Director J C Chandor
Margin Call is set over a 24 hour period in the offices of a Wall Street merchant bank teetering on the crest of the wave that would break into the financial crisis 2008. The merchant bank is fictitious, but it does seem to be modelled on Goldman Sachs, maybe with a little Lehmann Brothers thrown in.
The fuse is lit by a brutal day of retrenchments, where people are called from their desks, given the bad news, and marched out the door. One such evictee is the only person smart enough to work out that something is wrong – that the bank’s sophisticated financial products are turning into toxic loss-makers that are about to bring the bank to it’s knees.
The cast is outstanding as they portray the conflicted characters who inhabit the food chain of the bank. At the bottom are the ex-rocket scientist Peter Sullivan (Zachary Quinto) and his twitchy fellow analyst Seth Bregman (Penn Badgley), then their boss, the street-wise Will Emerson (Paul Bettany). His boss is the long-serving head of trading Sam Rogers (Kevin Spacey), then there is his young and illusive boss Jared Cohen (Simon Baker), and the person on whose watch things have gone bad,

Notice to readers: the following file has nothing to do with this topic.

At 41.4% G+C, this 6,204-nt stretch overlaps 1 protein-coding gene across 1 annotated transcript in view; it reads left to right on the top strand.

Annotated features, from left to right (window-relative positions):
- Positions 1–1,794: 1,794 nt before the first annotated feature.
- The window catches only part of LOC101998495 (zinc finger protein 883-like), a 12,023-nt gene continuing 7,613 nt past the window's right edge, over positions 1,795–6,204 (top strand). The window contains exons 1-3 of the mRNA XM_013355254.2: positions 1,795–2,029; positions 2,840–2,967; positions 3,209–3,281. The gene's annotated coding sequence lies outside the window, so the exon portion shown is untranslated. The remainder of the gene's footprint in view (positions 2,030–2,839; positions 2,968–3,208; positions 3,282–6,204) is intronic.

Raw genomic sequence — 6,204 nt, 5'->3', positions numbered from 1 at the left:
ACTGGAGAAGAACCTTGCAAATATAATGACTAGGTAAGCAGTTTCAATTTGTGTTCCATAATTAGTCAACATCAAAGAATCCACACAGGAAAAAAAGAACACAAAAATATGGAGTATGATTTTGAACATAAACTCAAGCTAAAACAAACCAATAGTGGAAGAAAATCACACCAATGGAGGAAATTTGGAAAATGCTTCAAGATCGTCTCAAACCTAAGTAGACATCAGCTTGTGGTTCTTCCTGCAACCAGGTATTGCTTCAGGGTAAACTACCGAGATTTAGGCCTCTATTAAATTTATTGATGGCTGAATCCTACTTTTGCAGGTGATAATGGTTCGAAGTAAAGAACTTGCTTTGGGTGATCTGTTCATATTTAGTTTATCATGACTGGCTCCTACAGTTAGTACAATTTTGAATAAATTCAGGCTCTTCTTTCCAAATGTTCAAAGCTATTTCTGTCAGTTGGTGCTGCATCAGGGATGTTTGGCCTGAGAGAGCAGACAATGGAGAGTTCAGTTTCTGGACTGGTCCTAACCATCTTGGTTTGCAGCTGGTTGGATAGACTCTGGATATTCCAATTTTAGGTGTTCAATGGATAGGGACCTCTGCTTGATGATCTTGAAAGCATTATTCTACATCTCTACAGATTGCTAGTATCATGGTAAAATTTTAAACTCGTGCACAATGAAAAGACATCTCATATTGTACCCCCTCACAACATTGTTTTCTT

risk chief Sarah Robertson (Demi Moore). There is no doubt who is at the top of the food chain – chief executive John Tuld (Jeremy Irons) arrives to the pre-dawn emergency meeting in a helicopter.
The strength of the film is its effective portrayal of the real world ethical dilemmas facing the characters. There is no right answer, there is no noble course of action – they have to choose how they are going to act, individually and together, without knowing how bad
the outcome is really going to be. There are characters to love and to hate, but no-one is a clean-skin hero.
Spacey is a standout, and without giving it away, his role in the poignant and rather surprising end of the film is a highlight.
The screenplay was nominated for the Best Original Screenplay Oscar this year, and in this reviewer’s opinion, it’s hard to see how it didn’t win.
Grittier and more intense than Company Men, Margin Call is a slow-burn
thriller that should not intimidate non-financial types.